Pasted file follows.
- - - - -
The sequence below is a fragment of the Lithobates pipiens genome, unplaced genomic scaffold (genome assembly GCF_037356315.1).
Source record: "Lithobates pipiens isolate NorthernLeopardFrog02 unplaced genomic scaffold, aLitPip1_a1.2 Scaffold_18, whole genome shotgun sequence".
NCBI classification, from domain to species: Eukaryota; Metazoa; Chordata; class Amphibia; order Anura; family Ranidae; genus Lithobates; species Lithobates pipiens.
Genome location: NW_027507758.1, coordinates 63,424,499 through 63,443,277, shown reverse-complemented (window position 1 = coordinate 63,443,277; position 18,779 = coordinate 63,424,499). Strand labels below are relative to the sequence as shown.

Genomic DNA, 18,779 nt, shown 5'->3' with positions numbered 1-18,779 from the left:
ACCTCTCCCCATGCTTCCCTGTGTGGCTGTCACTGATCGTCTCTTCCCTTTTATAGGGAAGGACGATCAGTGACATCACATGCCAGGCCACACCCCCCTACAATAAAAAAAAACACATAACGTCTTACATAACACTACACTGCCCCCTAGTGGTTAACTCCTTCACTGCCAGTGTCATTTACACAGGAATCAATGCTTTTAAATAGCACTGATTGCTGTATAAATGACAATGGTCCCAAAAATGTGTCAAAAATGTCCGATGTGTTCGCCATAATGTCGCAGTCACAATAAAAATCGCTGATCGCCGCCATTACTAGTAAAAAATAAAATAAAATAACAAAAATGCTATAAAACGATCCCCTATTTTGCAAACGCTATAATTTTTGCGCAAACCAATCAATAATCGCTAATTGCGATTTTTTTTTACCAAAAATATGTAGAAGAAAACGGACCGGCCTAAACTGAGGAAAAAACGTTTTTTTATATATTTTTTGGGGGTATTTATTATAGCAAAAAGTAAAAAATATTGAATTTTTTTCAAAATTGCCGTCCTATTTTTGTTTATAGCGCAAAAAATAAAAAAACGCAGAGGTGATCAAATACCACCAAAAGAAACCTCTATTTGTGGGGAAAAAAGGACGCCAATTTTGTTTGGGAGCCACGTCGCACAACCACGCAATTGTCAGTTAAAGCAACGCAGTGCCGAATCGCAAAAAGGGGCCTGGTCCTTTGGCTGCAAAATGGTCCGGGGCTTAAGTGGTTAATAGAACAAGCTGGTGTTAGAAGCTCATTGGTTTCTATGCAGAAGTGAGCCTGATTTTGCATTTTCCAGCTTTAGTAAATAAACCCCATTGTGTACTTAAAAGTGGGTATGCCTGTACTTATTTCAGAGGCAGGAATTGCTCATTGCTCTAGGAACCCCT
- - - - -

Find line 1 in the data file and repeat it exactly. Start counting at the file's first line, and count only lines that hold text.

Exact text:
The sequence below is a fragment of the Lithobates pipiens genome, unplaced genomic scaffold (genome assembly GCF_037356315.1).